To prove you meet the age requirement, you will have to provide documentation. This may include your birth certificate, drivers license, military ID, or immigration card. If you do not have this documentation, you may be able to use an application affidavit or self certification on a lease to satisfy the age requirement documentation.

A community may, however, require occupants to be older than the minimum age provided by HOPA. The housing community or facility may require that 80 percent or more of the units have at least one person over the age of 60, 80 percent occupied only by those over 55 (instead of just one occupant per unit over 55), or 100 of the units occupied by people over 55 years of age.The community will have to comply with any state and local laws that may apply because they could prohibit this type of age discrimination.  

Additional Age and Income Requirements

In addition to the minimum age requirements, it is important to know the maximum income requirements for a senior to qualify for low income housing and any other age limitations or requirements. The National Council of Aging defines citizens as low income seniors if they have less than $30,000 annual income and are over the age of 60. Additionally, the Department of Housing and Urban Development has separate income requirements.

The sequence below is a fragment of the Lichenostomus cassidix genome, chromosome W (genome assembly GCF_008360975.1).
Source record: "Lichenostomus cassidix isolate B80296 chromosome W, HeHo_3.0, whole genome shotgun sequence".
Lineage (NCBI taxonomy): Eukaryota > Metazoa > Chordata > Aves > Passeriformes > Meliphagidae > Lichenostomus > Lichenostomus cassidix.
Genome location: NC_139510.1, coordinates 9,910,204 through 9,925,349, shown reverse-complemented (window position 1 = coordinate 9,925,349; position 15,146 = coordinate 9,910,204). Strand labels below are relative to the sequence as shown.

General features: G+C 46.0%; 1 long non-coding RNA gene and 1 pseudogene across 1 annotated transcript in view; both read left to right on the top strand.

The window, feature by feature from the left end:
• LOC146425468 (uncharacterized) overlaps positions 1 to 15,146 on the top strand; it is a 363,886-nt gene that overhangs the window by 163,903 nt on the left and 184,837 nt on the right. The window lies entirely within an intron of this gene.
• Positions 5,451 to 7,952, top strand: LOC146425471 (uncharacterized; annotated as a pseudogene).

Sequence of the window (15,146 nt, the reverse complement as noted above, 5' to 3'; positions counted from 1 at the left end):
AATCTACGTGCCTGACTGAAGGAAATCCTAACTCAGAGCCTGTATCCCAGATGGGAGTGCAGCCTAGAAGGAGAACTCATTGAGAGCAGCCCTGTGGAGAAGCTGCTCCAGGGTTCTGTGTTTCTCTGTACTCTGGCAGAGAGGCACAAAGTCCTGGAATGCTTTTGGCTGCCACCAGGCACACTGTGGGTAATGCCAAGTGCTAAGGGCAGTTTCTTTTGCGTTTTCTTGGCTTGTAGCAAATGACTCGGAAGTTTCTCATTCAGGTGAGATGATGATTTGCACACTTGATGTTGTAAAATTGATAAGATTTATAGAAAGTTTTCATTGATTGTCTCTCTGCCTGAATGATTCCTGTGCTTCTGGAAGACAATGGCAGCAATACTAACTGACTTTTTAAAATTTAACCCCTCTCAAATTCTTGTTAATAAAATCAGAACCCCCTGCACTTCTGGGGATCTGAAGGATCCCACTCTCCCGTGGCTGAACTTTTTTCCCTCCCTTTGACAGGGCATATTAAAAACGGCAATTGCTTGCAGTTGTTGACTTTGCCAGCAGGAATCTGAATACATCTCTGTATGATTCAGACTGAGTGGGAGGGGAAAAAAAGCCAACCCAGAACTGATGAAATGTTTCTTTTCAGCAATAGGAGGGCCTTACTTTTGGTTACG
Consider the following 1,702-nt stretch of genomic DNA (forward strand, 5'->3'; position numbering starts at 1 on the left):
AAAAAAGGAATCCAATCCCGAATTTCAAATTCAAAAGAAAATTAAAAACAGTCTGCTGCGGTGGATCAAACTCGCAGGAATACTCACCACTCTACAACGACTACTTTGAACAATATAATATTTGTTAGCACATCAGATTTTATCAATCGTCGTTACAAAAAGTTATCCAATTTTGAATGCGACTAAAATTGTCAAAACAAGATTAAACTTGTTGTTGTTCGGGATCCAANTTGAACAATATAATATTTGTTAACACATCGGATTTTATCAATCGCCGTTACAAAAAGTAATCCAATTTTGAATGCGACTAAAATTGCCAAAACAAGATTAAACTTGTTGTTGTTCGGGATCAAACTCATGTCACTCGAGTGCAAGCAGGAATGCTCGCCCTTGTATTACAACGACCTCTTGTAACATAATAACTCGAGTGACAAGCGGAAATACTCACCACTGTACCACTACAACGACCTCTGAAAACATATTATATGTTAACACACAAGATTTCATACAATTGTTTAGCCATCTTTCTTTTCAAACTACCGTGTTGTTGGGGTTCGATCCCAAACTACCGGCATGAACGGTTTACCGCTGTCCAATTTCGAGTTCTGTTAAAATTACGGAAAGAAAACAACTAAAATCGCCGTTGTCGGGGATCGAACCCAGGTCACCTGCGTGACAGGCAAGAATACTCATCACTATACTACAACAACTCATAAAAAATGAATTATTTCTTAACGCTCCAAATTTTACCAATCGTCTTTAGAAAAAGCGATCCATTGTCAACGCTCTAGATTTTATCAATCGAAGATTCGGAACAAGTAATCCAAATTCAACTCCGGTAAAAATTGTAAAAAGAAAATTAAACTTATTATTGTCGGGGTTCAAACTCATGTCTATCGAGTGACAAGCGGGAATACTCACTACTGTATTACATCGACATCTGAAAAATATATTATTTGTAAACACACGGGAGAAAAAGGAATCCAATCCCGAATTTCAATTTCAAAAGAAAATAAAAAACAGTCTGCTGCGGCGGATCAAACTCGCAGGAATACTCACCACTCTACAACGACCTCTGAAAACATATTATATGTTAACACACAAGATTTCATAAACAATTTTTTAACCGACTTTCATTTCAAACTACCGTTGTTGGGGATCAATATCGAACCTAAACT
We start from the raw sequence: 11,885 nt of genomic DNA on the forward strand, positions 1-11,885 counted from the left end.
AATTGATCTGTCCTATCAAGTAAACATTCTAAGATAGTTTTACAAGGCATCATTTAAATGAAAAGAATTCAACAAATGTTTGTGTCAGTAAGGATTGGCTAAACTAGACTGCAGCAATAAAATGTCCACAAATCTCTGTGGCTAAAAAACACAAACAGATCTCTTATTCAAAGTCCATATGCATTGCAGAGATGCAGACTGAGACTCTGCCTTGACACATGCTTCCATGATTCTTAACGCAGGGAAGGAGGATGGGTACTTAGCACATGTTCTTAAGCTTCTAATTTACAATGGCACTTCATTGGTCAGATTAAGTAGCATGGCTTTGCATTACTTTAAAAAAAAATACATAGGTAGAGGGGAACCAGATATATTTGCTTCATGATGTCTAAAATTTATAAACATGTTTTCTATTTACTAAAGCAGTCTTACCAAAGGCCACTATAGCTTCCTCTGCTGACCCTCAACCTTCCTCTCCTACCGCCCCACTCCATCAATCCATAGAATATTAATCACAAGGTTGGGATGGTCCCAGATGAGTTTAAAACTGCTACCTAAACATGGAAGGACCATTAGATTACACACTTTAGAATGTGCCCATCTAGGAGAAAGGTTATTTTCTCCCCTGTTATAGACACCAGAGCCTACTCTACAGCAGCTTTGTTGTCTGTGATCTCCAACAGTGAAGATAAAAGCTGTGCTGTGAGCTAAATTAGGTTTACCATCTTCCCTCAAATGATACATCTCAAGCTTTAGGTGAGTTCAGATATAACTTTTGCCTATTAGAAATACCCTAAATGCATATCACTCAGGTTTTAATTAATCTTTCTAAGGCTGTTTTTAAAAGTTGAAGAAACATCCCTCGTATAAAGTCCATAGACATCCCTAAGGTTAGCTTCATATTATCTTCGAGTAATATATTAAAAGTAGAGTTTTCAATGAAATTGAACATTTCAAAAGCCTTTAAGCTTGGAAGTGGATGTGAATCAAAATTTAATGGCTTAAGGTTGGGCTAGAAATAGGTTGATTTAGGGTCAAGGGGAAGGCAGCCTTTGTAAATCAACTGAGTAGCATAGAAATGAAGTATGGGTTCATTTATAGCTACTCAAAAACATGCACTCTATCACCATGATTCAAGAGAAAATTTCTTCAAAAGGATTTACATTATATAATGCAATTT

The HUD income requirements are based on the average income for the county in which the senior resides or hopes to reside. Generally, there are two levels to qualify for low-income housing specifically for seniors. To qualify as low income, your income has to be less than 80 percent of the average income in the county. To qualify as very low income, your income has to be less than 50 percent of the average income in the county.

Programs

There are a few different programs that you may be able to take advantage of as a low income senior. The programs include the Low Income Housing Tax Credit program, Section 202, Section 8, and public housing. Each of these programs has a different set of qualifications for age and income.

Tax Credits